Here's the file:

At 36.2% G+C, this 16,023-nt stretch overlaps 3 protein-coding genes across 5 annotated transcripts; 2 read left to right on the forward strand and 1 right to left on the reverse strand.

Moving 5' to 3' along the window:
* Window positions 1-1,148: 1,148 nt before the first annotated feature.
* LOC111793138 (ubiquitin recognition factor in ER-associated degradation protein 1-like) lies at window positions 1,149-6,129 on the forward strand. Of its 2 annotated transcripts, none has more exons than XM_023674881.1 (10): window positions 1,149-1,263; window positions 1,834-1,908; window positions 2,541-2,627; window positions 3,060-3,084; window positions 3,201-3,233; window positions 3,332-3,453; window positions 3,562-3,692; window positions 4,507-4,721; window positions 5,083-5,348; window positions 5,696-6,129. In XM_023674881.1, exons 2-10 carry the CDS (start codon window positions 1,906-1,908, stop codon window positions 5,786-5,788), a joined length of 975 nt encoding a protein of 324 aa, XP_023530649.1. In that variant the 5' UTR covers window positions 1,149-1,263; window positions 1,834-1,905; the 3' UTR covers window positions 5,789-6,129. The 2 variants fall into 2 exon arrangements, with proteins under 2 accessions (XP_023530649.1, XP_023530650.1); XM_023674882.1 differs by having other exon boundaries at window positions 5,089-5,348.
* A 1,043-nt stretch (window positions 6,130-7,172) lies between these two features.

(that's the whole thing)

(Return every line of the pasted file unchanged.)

At 36.2% G+C, this 16,023-nt stretch overlaps 3 protein-coding genes across 5 annotated transcripts; 2 read left to right on the forward strand and 1 right to left on the reverse strand.

Moving 5' to 3' along the window:
* Window positions 1-1,148: 1,148 nt before the first annotated feature.
* LOC111793138 (ubiquitin recognition factor in ER-associated degradation protein 1-like) lies at window positions 1,149-6,129 on the forward strand. Of its 2 annotated transcripts, none has more exons than XM_023674881.1 (10): window positions 1,149-1,263; window positions 1,834-1,908; window positions 2,541-2,627; window positions 3,060-3,084; window positions 3,201-3,233; window positions 3,332-3,453; window positions 3,562-3,692; window positions 4,507-4,721; window positions 5,083-5,348; window positions 5,696-6,129. In XM_023674881.1, exons 2-10 carry the CDS (start codon window positions 1,906-1,908, stop codon window positions 5,786-5,788), a joined length of 975 nt encoding a protein of 324 aa, XP_023530649.1. In that variant the 5' UTR covers window positions 1,149-1,263; window positions 1,834-1,905; the 3' UTR covers window positions 5,789-6,129. The 2 variants fall into 2 exon arrangements, with proteins under 2 accessions (XP_023530649.1, XP_023530650.1); XM_023674882.1 differs by having other exon boundaries at window positions 5,089-5,348.
* A 1,043-nt stretch (window positions 6,130-7,172) lies between these two features.